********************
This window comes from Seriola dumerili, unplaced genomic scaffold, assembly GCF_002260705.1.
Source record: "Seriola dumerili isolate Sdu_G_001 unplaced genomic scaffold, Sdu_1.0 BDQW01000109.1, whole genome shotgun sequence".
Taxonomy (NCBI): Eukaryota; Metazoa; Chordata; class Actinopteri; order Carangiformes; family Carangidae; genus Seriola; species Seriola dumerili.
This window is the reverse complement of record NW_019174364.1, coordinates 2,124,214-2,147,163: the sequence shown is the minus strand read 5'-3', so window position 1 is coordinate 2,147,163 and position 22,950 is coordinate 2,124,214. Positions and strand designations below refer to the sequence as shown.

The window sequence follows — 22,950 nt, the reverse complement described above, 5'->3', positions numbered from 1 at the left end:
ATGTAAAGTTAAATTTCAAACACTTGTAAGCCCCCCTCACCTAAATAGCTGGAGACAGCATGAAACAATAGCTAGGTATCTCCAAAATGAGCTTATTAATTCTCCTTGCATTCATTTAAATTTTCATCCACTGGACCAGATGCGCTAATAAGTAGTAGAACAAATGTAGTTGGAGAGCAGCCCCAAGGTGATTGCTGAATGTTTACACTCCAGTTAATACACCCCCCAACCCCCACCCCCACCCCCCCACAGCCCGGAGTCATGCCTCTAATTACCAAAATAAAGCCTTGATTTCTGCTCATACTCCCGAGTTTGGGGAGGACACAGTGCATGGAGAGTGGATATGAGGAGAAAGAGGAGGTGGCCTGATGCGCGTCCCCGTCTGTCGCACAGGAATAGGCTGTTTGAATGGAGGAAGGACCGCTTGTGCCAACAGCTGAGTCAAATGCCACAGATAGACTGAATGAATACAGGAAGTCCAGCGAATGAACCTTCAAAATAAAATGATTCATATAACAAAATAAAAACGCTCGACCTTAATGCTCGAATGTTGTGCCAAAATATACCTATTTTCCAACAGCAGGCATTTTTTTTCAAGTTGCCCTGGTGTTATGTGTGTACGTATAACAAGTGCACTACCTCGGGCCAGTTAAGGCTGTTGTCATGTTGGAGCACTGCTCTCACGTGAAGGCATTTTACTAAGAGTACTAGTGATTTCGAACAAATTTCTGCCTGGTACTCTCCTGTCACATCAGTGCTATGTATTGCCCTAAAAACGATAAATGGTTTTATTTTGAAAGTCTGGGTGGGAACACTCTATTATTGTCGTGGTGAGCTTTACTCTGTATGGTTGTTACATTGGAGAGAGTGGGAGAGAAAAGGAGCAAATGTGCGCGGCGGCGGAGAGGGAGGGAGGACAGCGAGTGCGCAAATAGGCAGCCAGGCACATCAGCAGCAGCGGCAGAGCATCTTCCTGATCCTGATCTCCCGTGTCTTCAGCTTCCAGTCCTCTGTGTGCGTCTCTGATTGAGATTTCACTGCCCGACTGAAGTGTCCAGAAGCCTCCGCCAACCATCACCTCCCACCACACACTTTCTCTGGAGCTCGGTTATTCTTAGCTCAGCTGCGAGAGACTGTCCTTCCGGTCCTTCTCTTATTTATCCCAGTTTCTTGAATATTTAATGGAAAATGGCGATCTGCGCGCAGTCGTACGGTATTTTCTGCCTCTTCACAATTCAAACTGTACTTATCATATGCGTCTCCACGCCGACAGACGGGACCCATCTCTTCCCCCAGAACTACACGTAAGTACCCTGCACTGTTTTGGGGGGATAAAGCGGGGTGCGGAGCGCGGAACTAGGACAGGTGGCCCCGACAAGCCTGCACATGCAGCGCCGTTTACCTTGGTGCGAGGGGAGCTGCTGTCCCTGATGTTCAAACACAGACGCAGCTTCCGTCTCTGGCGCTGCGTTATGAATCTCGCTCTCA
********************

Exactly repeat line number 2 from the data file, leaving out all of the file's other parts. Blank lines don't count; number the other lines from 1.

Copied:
Source record: "Seriola dumerili isolate Sdu_G_001 unplaced genomic scaffold, Sdu_1.0 BDQW01000109.1, whole genome shotgun sequence".